4. Your main objective is not, in fact, “getting a boyfriend”. It’s “getting married”. Always “getting married”. Without that in mind, you’re lost.
  5. Your husband doesn’t have to be “someone nice”. He just has to be “some man”. Don’t worry; it won’t cause conflict. You’ll just fit in around whatever he wants. Still not sure of the point of having a husband if that’s what it all means? Well, don’t be. Just don’t. That’s not one of the rules.

This all sounds like complete crap, doesn’t it? But hey, it all sounded much more doable than what the other book said. So it was time to move on to Step 3.

Step 3: Fuck it all up

So, we were creatures unlike any others. Time to put on some makeup, head off into town and go and sit in the Board and Elbow, looking “mysterious”. As a prop we rented a copy of the Cameron Diaz film The Last Supper from the video shop across the road. It worked! Some boys came over and talked to us! They told us the film was shit! We just smiled mysteriously. After a few more cider and blacks (halfs – a pint is NOT “mysterious” so you just need to get more orders in), we went home “empty handed” (apart from the shit film, which I actually thought was okay), but it was a result!

The next day we ventured further afield – to Pooley Bridge, our nearest Lake District tourist hotspot. And as this was a tourist hotspot, we got even more made-up – short skirts, heels, full-on hair with that extra Sun-in glow. Alas, we had not considered the fact that said tourists were fell walkers. As a feminist I would argue that a woman has the right to dress however she likes without being presumed to be a prostitute. However, if you go to somewhere where everyone else is wearing walking boots, fleeces, waterproofs and rucksacks, and you are wearing a short skirt and heels, you look like a prostitute. Especially if you spend the whole day hanging around in a pub looking “mysterious”. No one came and talked to us. Even if we’d wanted to be prostitutes, we’d have failed miserably. Despite our early success, things were suddenly not going quite so well.

Finally, we decided on having a proper “girls’ night out”. One during which we would look totally independent, to demonstrate that we just didn’t need no man. Of course, lots of men would be attracted to this independence, this not-needing of them. It was genius! We’d start out in the local Italian, then head off to Blues nightclub for Ladies Night, a night in honour of feisty independent women and not, as others might suggest, a total fucking meat market. And indeed, the night started well. Over pizza and copious amounts of chardonnay, we discussed our independence, how much we valued it and how nice it would be to find that special someone who’d value it, too. Then we drank a bit more, and tottered to Blues, fags in hand, buoyed up on cigarettes and alcohol once more but feeling at the top of our game. I’m not sure where it all went wrong. Basically, I was too drunk to remember. I snogged some bloke called Simon (hey! I remember his name!) against the wall of mirrors at the end of the dancefloor, then slurred something along the lines of “no, cantgohomewivoo, amfollowintherools” before Cath pulled me away. It was well classy, but not the behaviour of a Rules girl.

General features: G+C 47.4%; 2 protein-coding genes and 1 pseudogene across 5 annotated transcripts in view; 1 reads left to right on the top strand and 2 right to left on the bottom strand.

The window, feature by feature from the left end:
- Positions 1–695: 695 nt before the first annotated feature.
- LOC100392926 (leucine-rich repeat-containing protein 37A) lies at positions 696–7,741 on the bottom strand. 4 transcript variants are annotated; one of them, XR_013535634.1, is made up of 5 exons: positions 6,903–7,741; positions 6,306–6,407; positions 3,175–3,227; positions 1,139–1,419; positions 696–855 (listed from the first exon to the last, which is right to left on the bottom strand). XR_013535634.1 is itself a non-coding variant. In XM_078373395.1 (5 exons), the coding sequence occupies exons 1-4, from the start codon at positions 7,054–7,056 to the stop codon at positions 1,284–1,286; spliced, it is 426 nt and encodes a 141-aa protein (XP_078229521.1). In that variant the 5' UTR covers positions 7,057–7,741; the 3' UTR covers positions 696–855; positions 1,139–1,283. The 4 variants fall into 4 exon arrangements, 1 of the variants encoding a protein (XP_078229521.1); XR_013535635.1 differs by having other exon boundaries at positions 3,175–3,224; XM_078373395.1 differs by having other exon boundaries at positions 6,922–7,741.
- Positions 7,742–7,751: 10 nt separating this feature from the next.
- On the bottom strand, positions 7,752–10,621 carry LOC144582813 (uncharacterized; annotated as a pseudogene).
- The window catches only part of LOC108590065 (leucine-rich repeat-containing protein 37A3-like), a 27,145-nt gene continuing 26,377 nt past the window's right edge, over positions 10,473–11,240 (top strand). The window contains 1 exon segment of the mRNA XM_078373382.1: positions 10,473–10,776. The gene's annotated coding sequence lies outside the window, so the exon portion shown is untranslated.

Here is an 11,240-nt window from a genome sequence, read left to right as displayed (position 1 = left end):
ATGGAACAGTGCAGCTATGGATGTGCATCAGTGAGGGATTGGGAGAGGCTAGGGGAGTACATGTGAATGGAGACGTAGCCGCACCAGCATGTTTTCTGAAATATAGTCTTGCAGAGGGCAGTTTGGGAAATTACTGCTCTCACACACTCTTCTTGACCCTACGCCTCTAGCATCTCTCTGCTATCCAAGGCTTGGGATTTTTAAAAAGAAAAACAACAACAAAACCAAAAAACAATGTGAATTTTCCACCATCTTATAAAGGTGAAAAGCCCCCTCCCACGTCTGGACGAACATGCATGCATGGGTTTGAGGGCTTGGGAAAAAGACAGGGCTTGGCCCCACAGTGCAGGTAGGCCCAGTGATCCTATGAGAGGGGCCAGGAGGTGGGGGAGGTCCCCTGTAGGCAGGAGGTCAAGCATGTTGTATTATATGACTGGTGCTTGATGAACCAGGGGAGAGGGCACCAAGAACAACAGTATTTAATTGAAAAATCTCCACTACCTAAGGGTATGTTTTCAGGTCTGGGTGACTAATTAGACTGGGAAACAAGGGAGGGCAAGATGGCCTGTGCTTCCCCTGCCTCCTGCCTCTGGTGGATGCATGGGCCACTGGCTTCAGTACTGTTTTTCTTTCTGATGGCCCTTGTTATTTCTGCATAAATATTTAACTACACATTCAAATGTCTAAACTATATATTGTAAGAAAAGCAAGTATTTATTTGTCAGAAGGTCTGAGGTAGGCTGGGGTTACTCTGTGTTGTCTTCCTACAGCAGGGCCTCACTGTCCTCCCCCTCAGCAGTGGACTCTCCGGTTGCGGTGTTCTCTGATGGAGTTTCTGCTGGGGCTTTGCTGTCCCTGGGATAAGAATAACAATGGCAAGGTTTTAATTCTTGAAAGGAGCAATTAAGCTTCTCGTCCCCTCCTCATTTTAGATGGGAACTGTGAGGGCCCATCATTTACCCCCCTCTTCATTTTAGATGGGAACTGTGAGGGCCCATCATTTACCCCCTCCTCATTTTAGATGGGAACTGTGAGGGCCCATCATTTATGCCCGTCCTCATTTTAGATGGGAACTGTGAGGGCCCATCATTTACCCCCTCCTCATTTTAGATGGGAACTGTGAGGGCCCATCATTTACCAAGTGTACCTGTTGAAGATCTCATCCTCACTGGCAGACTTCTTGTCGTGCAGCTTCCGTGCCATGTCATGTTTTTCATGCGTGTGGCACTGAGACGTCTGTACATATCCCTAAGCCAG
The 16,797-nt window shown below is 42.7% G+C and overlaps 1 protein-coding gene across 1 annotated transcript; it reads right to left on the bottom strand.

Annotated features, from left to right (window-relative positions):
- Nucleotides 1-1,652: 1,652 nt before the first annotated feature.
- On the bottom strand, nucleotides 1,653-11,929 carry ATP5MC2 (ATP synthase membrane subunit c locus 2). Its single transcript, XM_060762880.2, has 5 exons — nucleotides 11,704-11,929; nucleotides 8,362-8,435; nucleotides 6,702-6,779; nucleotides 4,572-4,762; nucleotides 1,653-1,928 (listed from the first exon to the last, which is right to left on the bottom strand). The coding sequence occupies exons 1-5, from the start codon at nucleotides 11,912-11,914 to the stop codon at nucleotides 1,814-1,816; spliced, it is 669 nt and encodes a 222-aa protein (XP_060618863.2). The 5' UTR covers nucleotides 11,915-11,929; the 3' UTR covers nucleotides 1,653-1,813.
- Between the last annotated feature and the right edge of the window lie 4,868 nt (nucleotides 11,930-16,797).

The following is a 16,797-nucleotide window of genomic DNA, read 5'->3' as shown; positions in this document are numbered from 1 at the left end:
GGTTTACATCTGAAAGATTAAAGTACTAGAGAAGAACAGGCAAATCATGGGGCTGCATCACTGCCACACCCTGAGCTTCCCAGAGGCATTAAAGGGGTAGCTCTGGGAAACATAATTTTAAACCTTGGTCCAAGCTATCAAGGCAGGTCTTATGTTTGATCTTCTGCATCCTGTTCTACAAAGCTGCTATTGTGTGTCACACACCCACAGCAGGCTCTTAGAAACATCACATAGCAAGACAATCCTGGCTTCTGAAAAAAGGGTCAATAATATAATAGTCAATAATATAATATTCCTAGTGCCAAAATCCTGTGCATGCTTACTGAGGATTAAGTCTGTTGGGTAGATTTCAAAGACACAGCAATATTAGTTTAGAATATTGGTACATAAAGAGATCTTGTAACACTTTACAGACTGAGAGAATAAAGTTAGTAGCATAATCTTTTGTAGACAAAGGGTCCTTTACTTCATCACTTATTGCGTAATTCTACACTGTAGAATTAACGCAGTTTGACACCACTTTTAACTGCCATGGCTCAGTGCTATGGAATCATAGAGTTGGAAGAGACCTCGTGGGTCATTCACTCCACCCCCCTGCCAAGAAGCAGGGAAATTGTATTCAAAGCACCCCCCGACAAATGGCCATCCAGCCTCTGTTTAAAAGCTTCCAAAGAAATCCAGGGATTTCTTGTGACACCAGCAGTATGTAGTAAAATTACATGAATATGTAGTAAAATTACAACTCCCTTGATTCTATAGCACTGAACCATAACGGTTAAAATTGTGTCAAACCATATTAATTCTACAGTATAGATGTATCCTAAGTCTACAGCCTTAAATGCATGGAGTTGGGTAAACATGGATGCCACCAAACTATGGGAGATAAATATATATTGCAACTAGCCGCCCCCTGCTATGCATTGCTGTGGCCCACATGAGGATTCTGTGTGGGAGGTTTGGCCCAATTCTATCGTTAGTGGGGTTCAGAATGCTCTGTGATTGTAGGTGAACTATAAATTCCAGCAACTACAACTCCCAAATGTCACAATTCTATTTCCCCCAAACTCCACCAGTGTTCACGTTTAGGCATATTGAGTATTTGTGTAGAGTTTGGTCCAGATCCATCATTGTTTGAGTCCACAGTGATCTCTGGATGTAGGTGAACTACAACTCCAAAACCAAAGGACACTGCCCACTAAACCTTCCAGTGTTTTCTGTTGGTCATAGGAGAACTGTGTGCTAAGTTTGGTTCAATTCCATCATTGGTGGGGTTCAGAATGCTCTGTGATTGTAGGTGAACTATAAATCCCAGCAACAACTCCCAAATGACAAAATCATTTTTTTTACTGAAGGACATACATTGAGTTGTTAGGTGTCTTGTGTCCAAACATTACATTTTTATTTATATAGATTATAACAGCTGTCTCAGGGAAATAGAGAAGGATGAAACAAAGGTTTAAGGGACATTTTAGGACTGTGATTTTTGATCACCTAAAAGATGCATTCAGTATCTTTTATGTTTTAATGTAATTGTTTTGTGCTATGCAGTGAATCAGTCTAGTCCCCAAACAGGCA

The morning after, through the fog of my hangover, I discovered two things: 1) I’d been accepted to do a masters at Cambridge University, and 2) I wasn’t going to even attempt The Rules ever again. Thus it was that one month later I arrived at Downing College, full of hope and optimism. And thus it was that one month after that, the less “enlightened” of my housemates were already calling me “the college bike” (no mean achievement, when you consider the number of actual, non-metaphorical bikes in a place like Cambridge).


I did not find a boyfriend in 1998. I finally found one, very briefly, in 1999. He was a computer programmer and he didn’t really like me. His friends didn’t really like me, either. For some reason, I liked him, or a made-up version of him, so it lasted four months before he dumped me. I should’ve known it would never last. Hadn’t Mystic Mary told me I’d have to wait two years, not one?

And then in 2000 I met my partner, who is, just as Mary predicted, taller than me. We met at a Pet Shop Boys themed birthday party. I didn’t even know the person whose birthday it was. I’d only been invited because I’d confessed to a fellow student that I didn’t have any friends, having spent the first four months of my PhD hanging out with computer programmers who didn’t like me. When I got to the party, the girl who’d given me the sympathy invite wasn’t there, so I decided to leave. I’d already opened the front door to go when I spotted her. Five minutes later she introduced me to the man I’m still with today. If I’d decided to leave a minute earlier this might never have happened. I’d still be single now, or I’d be with someone else. Or I might have multiple divorces behind me, or be a serial monogamist, or be in a threesome, or in a polygamous marriage. Who knows? Knowing how desperate I can get at times, I sure don’t.

The one thing I do know is that there’s a lot of chance involved in meeting the right person. You can’t achieve it by following rules, certainly not ones that insist you cease to be yourself for the rest of your entire life. And if all else fails? Well, there’s always cigarettes and alcohol (joke. That’s all really passé, anyhow. Twitter and Newsnight, kids. That, not love, is all you really need).

PS Apart changing the name of my friend (who may wish to deny all knowledge that any of this ever took place), I’ve kept to the truth. Shameful as it is, all of this took place. I didn’t even bother to change Simon’s name. I am assuming he’s forgotten me by now. Although, had I not been vaguely attempting to follow The Rules, perhaps we’d now be married with kids.